Cameras record incorrect speeds
Police have been forced to waive speeding tickets - losing thousands of dollars in revenue - because their new digital speed cameras are clocking motorists at twice their actual speeds.
A police spokesman has confirmed the new mobile cameras, which were introduced nationally in January at a cost of $4 million, were wrongly clocking the speeds of larger vehicles. Some tickets were issued for twice the vehicles' true speeds.
As a result, police have stopped processing infringement notices for high-sided trucks and buses in effect giving those vehicles temporary immunity from speed camera fines. They have waived at least 133 tickets after complaints, including 10 proven cases of inaccurate readings.
Acting national manager of road policing Inspector Peter McKay dismissed suggestions that tickets for normal-sized cars were also being waived, but admitted staff were scrutinising all photos and readings, particularly from large-sided vehicles.
"If there appears to be any anomalies, we will not process any infringements," he said.
"To ensure no one is disadvantaged, no photos of large flat-sided vehicles - typically buses and trucks - are being processed at the moment."
Lawyer Tony Ellis said police would need to be certain on technical grounds that the Australian-supplied cameras were correctly measuring speeds, otherwise they would "leave themselves open to a challenge by some enterprising motorist or lawyer. They could bring a challenge on the basis that the cameras are incorrectly calibrated".
He also questioned the police definition of a large vehicle. "What about a van which is between a large vehicle and a car? There does seem room for querying what is going on."
The problems emerged soon after the 43 digital cameras were introduced nationwide in January.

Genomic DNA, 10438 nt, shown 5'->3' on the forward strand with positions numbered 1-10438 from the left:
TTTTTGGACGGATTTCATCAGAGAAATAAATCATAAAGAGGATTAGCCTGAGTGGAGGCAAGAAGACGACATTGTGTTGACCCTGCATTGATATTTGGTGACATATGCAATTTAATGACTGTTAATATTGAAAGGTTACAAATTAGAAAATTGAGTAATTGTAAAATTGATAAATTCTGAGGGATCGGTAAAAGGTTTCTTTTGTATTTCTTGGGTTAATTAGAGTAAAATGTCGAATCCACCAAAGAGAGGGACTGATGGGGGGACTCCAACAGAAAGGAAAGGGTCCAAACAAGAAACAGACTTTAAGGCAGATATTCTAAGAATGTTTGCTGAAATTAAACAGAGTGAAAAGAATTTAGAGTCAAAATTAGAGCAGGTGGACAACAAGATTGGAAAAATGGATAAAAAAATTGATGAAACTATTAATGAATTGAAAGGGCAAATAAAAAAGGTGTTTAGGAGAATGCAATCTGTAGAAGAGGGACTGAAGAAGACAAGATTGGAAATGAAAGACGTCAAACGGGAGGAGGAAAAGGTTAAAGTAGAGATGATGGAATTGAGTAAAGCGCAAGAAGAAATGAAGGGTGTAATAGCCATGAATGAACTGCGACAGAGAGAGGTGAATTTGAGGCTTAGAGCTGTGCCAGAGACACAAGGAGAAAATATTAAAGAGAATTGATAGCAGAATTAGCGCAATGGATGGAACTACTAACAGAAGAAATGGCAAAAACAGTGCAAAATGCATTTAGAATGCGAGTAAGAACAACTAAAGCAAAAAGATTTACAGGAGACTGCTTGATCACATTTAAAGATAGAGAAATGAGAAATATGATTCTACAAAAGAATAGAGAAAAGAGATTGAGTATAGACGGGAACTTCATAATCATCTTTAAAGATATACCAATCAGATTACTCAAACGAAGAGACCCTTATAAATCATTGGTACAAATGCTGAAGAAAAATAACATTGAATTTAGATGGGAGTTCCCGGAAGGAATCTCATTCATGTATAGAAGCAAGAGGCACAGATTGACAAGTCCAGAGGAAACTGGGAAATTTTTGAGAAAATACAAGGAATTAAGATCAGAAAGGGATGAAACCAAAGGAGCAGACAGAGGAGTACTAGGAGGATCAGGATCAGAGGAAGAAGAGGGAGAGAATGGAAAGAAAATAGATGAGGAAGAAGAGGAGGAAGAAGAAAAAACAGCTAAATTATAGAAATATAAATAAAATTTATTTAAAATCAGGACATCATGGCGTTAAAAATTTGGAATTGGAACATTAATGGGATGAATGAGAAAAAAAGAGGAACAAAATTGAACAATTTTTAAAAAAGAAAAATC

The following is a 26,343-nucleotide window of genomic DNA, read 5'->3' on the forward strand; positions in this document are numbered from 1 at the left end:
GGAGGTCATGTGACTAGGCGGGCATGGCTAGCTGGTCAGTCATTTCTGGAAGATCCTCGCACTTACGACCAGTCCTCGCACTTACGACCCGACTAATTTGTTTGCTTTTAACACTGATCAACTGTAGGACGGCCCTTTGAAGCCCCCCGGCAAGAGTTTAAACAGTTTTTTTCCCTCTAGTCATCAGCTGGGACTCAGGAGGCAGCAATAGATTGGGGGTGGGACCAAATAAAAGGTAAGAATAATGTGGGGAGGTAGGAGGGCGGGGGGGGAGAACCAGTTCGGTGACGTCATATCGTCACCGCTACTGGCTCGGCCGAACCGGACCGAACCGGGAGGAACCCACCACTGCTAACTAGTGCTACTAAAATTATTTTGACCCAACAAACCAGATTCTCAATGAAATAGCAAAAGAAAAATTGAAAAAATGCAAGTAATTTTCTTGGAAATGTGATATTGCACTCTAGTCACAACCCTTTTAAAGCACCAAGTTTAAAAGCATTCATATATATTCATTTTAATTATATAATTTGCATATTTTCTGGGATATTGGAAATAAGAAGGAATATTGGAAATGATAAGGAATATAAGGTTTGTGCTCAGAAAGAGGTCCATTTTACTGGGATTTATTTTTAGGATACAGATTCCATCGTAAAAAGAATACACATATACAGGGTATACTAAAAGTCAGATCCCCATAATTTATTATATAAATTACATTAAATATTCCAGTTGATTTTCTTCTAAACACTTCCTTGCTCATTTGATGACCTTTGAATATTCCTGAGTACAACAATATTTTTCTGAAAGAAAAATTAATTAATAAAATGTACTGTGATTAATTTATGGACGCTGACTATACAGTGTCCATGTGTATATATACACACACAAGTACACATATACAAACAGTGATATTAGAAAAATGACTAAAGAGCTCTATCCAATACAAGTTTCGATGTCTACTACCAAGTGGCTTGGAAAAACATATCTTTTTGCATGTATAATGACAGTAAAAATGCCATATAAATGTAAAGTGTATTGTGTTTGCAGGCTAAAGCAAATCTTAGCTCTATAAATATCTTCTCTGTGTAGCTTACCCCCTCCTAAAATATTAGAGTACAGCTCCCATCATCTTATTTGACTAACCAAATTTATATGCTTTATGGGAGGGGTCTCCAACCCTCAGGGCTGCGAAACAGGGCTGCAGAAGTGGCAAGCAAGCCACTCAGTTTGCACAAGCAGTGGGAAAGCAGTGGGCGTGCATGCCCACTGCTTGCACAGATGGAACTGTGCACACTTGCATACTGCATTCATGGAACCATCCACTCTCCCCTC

National road policing manager Paula Rose said last December that she expected the new cameras to result in more tickets, and motorists would receive their infringement notices more quickly.
About $36m was collected in speeding fines last year. Mr McKay refused to say how much was being lost through the waivers.
The radar beams from the cameras have been deflected from the sides of large vehicles to nearby metal objects and back doubling the recorded speed.
"It appears initially the cameras were set incorrectly and this has resulted in some incorrect [high] readings," Mr McKay said.
"We are talking about introducing a fairly sophisticated piece of equipment ... it is reasonable to expect some teething issues."
Mr McKay could not say when the problems would be resolved.
There were 536,995 speed camera tickets issued in the 15 months to April 15 more than 25,000 fewer than during the period from January 1, 2007, to April 15 last year.
Road Transport Forum chief executive officer Tony Friedlander was unaware of the speed camera problems.
Bus and Coach Association chief executive Raewyn Bleakley advised her members to be careful if disciplining drivers who had received speeding tickets in recent months because of the uncertainty.
Automobile Association spokesman Simon Lambourne said it was imperative that the problem be sorted out quickly. "If people are speeding, they should be caught."
* $36 million was collected by police and the Justice Department in speeding fines last year.
* The 43 new digital cameras, mounted on the roadside in modified people-mover vehicles, were introduced in January, replacing 31 old mobile, wet film cameras.
* The decision to expand the speed camera programme was part of an attempt to lower the road toll to less than 300 by 2010.
The Dominion Post